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date: 14 December 2019

Behbeit el-Hagar [Arab. Bahbayt al-Hagar; anc. Egyp. Pr-ḥbyt; Lat. Iseum]locked

  • Robert S. Bianchi

Extract

[Arab. Bahbayt al-Hagar; anc. Egyp. Pr-ḥbyt; Lat. Iseum]

Site in northern Egypt, c. 100 km north of Cairo, an important cult centre for the worship of the goddess Isis, which flourished during the 4th century bc. The modern name is a combination of the ancient Egyptian name and the Arabic epithet ‘al-hagar’ (‘the stone’), referring to the jumbled mass of granite blocks from the collapsed Temple of Isis that now litters the site. The site is mentioned in inscriptions of the New Kingdom, but it rose to prominence during the 30th Dynasty (380–343 bc) when Nectanebo II (reg 360–343 bc) sponsored the construction of the Temple of Isis. The geographic proximity of Behbeit el-Hagar to Sebennytos, the capital during the 30th Dynasty, less than 10 km away, implies that Isis was the Dynasty’s titular deity. Behbeit el-Hagar (Iseum) eventually became the capital of an independent nome (administrative province) during the Ptolemaic period (after ...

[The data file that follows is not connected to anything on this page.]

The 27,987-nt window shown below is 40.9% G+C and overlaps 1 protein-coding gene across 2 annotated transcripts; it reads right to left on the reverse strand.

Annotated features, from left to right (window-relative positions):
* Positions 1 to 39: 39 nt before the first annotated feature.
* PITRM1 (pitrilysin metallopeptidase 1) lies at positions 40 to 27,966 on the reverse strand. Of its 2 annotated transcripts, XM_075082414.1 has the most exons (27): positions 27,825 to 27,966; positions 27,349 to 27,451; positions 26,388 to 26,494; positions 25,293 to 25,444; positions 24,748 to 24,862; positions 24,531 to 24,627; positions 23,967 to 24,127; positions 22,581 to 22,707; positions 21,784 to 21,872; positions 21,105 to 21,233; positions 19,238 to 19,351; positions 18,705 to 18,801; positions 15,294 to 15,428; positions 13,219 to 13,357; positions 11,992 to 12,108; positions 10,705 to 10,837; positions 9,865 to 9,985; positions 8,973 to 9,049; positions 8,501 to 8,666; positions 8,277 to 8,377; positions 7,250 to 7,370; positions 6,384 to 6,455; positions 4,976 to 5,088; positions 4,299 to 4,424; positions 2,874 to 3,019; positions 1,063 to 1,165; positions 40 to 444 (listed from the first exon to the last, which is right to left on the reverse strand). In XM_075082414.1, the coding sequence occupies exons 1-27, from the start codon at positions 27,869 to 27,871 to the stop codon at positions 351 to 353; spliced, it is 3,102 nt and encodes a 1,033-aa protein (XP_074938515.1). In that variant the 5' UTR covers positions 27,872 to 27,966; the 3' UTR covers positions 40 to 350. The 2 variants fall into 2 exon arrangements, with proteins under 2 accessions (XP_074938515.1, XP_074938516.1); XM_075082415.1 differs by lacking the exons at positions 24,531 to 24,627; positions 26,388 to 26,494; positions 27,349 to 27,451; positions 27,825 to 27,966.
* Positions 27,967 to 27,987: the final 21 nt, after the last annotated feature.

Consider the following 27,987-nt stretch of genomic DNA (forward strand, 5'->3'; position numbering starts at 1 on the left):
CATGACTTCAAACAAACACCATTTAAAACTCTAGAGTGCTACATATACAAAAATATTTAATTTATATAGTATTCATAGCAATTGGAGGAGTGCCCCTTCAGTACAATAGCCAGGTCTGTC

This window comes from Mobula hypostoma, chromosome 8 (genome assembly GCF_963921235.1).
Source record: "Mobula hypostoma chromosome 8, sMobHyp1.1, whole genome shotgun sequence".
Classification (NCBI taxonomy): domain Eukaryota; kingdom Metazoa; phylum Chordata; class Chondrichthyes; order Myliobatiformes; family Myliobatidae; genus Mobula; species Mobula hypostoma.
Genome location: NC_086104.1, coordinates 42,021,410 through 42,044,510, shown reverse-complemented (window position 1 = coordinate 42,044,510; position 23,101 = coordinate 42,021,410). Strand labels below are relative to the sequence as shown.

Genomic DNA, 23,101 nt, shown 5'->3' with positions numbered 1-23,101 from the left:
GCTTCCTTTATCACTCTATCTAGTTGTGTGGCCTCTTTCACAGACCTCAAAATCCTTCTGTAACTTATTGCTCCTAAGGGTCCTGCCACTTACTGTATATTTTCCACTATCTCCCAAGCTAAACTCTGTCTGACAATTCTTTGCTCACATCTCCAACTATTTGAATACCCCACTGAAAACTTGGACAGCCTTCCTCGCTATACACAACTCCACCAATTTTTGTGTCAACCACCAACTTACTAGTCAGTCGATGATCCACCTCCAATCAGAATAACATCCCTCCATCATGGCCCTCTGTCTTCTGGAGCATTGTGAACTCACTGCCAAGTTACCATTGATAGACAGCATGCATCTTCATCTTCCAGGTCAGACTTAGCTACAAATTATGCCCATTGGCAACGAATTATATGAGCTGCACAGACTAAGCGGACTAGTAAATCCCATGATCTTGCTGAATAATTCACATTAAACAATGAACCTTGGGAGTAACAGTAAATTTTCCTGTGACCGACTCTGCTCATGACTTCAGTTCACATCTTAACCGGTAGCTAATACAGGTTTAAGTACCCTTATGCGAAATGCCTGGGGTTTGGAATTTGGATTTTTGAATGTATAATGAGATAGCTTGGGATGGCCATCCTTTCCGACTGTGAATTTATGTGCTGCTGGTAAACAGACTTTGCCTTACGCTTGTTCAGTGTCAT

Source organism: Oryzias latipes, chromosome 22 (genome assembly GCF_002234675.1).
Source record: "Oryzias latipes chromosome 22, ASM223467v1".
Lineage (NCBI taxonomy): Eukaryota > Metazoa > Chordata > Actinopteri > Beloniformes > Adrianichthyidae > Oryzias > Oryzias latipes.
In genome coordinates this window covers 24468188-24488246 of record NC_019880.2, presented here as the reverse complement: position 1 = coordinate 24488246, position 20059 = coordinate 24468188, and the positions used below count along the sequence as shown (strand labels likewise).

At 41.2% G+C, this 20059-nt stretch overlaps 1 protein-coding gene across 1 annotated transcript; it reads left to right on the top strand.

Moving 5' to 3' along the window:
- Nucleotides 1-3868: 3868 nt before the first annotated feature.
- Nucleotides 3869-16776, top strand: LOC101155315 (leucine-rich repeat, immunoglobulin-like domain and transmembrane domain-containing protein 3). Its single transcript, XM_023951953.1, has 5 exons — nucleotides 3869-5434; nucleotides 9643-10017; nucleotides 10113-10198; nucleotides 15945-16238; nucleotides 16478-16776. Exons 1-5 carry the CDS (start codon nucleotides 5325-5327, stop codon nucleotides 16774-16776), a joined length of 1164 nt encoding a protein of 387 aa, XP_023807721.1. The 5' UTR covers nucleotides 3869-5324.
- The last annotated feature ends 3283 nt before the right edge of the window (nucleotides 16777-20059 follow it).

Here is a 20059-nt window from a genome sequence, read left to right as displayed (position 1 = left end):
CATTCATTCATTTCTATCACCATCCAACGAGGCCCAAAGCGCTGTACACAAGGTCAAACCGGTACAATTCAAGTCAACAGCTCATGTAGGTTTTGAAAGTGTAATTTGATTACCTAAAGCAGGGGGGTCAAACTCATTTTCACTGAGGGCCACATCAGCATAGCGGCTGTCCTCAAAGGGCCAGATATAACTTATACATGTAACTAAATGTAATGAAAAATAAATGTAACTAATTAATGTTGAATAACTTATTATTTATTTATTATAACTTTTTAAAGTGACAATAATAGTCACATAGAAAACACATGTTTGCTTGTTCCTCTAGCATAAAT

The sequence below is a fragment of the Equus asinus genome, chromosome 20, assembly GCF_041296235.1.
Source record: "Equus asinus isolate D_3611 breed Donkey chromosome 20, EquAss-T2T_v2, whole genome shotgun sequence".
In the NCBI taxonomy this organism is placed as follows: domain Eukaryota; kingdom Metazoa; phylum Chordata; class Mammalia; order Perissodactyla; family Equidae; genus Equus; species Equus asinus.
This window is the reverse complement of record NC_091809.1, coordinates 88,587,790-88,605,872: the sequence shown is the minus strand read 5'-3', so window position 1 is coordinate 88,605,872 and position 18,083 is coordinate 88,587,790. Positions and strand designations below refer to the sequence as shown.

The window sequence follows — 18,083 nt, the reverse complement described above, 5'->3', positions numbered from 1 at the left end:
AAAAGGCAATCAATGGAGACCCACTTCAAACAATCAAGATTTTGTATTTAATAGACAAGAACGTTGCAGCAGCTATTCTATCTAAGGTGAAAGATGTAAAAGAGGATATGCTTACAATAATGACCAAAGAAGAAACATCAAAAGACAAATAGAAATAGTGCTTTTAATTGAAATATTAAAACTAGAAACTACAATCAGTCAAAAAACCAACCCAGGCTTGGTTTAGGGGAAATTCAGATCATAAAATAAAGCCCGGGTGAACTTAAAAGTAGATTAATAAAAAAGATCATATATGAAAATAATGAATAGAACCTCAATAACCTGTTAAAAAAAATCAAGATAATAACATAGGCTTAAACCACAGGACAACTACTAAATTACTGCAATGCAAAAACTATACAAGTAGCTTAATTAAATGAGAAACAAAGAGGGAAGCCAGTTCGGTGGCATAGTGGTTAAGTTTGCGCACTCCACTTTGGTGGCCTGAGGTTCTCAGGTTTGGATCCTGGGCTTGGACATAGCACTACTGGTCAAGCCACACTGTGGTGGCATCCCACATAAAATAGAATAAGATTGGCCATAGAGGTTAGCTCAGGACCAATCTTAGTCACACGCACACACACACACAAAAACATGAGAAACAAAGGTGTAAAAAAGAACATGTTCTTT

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W. Helck, E. Otto and W. Westendorff, eds: Lexikon der Ägyptologie (Wiesbaden, 1975–)